Building around Heat's Big Three
With limited cap room at his disposal, Pat Riley has work ahead of him
Plan A came together nicely for the Miami Heat. Following what was reported to be a serious flirtation with the Chicago Bulls, Dwyane Wade decided earlier this week to remain with the only NBA team he's ever known.
Chris Bosh was the next domino to fall, announcing that he would join Wade in South Beach. Bosh had been mentioned in conjunction with nearly half the league -- whether those teams had cap room or not -- but was considered to be the player most likely to team up with another prime free agent. With Wade, he creates the frontcourt-backcourt tandem that forms the cornerstone of the Heat's rebuilding process.
The Heat got more good news on Wednesday, when the league announced the salary cap for the 2010-11 season will be a robust $58.044 million. This increase -- David Stern had projected a $56.1 million cap just prior to the start of the playoffs -- gave the Heat additional spending power at exactly the right moment -- as the biggest prize of all was about to make his final decision.
Just in case you were living under a rock Thursday and missed LeBron James' hourlong TV special and the subsequent eruption of news reports and commentary, James decided to team up with Wade and Bosh, leaving Cleveland in shock, and now joins a Heat team with a superstar nucleus, but scarcely anything else.
So how does Pat Riley put the rest of the team together?
Riley's first move in the LeBron James era was to make another subtraction. Similar to last month's trade in which he sent Daequan Cook and the No. 18 pick to Oklahoma City in order to free up cap space, Riley continued the housecleaning by shipping Michael Beasley to the Minnesota Timberwolves. Although the Heat received only a second-round pick in next summer's draft and an unspecified swap of future first-round picks, the deal relieved Miami of $4.5 million of Beasley's $4.96 million salary.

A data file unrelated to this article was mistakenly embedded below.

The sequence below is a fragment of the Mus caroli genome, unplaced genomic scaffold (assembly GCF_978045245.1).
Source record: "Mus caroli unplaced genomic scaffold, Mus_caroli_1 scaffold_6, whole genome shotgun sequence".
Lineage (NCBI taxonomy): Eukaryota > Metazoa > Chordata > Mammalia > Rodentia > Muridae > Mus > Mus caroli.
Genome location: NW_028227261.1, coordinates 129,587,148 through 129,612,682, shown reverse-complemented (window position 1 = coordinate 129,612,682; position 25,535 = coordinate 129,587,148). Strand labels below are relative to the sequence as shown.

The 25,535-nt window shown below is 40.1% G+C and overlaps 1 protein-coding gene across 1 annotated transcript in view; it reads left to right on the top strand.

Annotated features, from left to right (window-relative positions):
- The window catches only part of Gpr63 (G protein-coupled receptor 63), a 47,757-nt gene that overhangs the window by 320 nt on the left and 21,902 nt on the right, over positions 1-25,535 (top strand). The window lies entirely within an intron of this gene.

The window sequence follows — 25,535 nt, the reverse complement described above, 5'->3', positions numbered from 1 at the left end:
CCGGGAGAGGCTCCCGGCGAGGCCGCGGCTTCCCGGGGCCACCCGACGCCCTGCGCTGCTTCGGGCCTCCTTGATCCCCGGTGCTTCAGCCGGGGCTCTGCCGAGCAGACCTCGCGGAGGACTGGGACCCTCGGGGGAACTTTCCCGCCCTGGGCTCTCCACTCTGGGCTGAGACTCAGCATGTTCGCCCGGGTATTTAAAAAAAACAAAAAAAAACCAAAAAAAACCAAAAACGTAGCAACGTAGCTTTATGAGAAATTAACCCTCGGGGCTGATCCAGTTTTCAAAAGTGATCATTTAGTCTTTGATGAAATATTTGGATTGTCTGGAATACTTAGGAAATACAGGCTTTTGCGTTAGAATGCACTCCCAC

So let's take stock of the Heat's assets. Aside from a commitment from the Big Three of LeBron, Bosh and Wade, they have third-year point guard Mario Chalmers and an outstanding qualifying offer to reserve center Joel Anthony. The qualifying offer establishes the Heat's right of first refusal (making Anthony a restricted free agent), and counts against the team's cap. They also have three second-round picks from this year's draft: center Dexter Pittman, and forwards Jarvis Varnado and Da'Sean Butler.
And then there's the cap room. After accounting for Chalmers, Anthony, the contract guarantee on released guard James Jones and various cap holds (the second-round picks don't count on their cap until they are signed), the Heat amassed a staggering $49.85 million in spending money.
While this could be the largest dollar figure ever wielded by a team in the free-agent market, Riley still needs to make it go a long way. After signing the Big Three he needs a backup for each, a starting center and at least one more point guard (to play either ahead of or behind Chalmers). NBA rules require teams to have at least 13 players signed, so the Heat have to get creative in order to add at least five additional players.
Had James, Wade and Bosh received their full maximum salary (about $16.57 million each), only about $1.56 million would have remained. But true to their word that it was about wins and not about money, each took less so that the Heat could pursue quality players. Sources told ESPN.com that James and Bosh signed for $14.5 million and Wade $14 million, leaving the Heat with nearly $8.3 million to spend.